And remind me, isn’t the current PFC only 10 years old after the previous one went into admin as well? Once could be classed as careless, unlucky, even unforeseen, but twice ! ????

    Wurzel

    March 4, 2010

  12. As Jack rightly points out, Portsmouth’s situation is a symptom of the greater problems in football (especially top-flight football), and the fans are once again blameless – with the money involved at this level, supporter intervention is impossible (in fact it’s almost impossible everywhere). The only surprise is that somehow these teams have been bumbling along for years, begging, borrowing and (dare I say it) stealing to fuel the egos of a select few rich men at the top, and yet Portsmouth are the first to actually enter admin whilst in the Premier League. And while Martin is right to point out that Portsmouth are the biggest fuck-up in recent years, the cases of Bradford City, Leeds United, Southampton, more recently Crystal Palace et al show that Portsmouth aren’t alone in their misdoings. The timing of the admin is all that’s different.

    I would like to know which teams Martin thinks are doing things the right way – and then perhaps we could enlighten him (for there are none).

    Matt Boothman

    March 4, 2010

  13. There would be a clearly conflict of interests if the administrator was seen to be acting in favour of indebted club rather than its creditors.

    That line made me laugh…as a Swindon fan,we had Mr Anderonikou as our administrator, and for the last 12 months or so, until we were sold to our current owners, Mr Andronikou spent all his time acting in favour of our club and NOT in the creditors best interests. The final part of our CVA payment, £900k which was due in June ’07, was delayed as the then owners openly admitted they hadn’t the money to pay it, yet AA refused to call a creditors meeting, despite the creditors committee requesting one.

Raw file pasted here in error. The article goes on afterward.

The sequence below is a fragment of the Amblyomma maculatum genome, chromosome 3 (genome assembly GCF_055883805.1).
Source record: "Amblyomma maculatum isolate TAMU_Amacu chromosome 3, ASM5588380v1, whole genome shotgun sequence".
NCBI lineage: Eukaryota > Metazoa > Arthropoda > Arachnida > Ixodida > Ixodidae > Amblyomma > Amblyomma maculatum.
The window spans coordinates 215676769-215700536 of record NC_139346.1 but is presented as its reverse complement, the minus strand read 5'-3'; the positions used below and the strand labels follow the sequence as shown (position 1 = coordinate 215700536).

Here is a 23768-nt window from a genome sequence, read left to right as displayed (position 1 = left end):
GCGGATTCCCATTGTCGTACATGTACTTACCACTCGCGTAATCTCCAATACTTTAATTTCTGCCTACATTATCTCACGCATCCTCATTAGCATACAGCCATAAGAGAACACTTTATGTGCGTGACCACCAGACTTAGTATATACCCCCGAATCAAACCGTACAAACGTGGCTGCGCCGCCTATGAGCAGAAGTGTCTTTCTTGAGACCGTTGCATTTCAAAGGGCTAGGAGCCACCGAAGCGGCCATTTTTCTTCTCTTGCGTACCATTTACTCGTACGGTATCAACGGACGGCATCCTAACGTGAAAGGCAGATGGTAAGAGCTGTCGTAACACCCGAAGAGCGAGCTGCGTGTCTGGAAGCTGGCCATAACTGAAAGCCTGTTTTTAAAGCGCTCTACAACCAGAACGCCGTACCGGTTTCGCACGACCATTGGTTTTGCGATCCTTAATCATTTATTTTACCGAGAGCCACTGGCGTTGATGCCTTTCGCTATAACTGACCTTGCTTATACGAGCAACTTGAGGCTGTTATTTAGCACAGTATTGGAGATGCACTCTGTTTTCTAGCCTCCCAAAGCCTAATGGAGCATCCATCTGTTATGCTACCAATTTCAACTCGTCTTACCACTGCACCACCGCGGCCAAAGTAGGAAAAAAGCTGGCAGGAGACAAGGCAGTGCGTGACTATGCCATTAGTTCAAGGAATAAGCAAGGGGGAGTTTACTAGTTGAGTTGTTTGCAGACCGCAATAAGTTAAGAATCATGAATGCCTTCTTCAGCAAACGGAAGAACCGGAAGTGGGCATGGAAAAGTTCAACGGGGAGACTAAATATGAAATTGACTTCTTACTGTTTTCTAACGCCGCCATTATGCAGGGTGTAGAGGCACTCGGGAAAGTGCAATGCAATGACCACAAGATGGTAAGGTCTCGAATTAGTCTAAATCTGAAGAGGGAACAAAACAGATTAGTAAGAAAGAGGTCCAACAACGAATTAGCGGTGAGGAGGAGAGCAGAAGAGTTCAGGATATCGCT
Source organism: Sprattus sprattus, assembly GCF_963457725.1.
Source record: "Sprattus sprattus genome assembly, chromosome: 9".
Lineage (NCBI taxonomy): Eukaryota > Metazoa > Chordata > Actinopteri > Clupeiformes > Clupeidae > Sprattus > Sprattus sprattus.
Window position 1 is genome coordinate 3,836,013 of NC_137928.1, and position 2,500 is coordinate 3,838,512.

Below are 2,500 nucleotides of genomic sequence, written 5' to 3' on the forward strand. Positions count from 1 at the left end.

Instead he backed the then owners, who said they had been having talks with mysterious backers, which hardly saw they light of day.

    This is a quote from May’ 07 :

    Quote from: Andronikou boasting about new mystery investors who never materialised date=15th May 2007
    ‘I have information in my hands that the club are very close to agreeing a deal to secure the long term future of the club, this would deal with the CVA as well. It’s brilliant news. I am championing the cause and something could be announced within the next three to four weeks’.

    And from Sep ’07 :

    Quote from: Swindon Advertiser reporting Andronikou on how well he’d done with the BEST takeover date=11 Sept 2007
    Town’s administrator is confident the payment of the outstanding £1.2million Company Voluntary Arrangement is now a formality, with wealthy Portuguese investors about to secure the club’s long-term future.

    BEST Holdings were a group of Portuguese ‘investors’, who pulled out within weeks,who never put a penny in, but made us sign 3 players, who we had to pay off in the end, because they were, at best (pardon the pun!!) crap.

    When the club was eventually sold, HMRC was owen another £3.3m, due to the club not paying any tax or VAT for 18 months!!

    And while the final payment of the CVA payment was paid to Mr Andronikou to pay out to the creditors over a year ago, the club has yet to be released from the CVA as of a few days ago.

    And yet the national press has been saying that he saved us in 2002 and 2007…yet it couldn’t be further from the truth!!

    Alan J

    March 4, 2010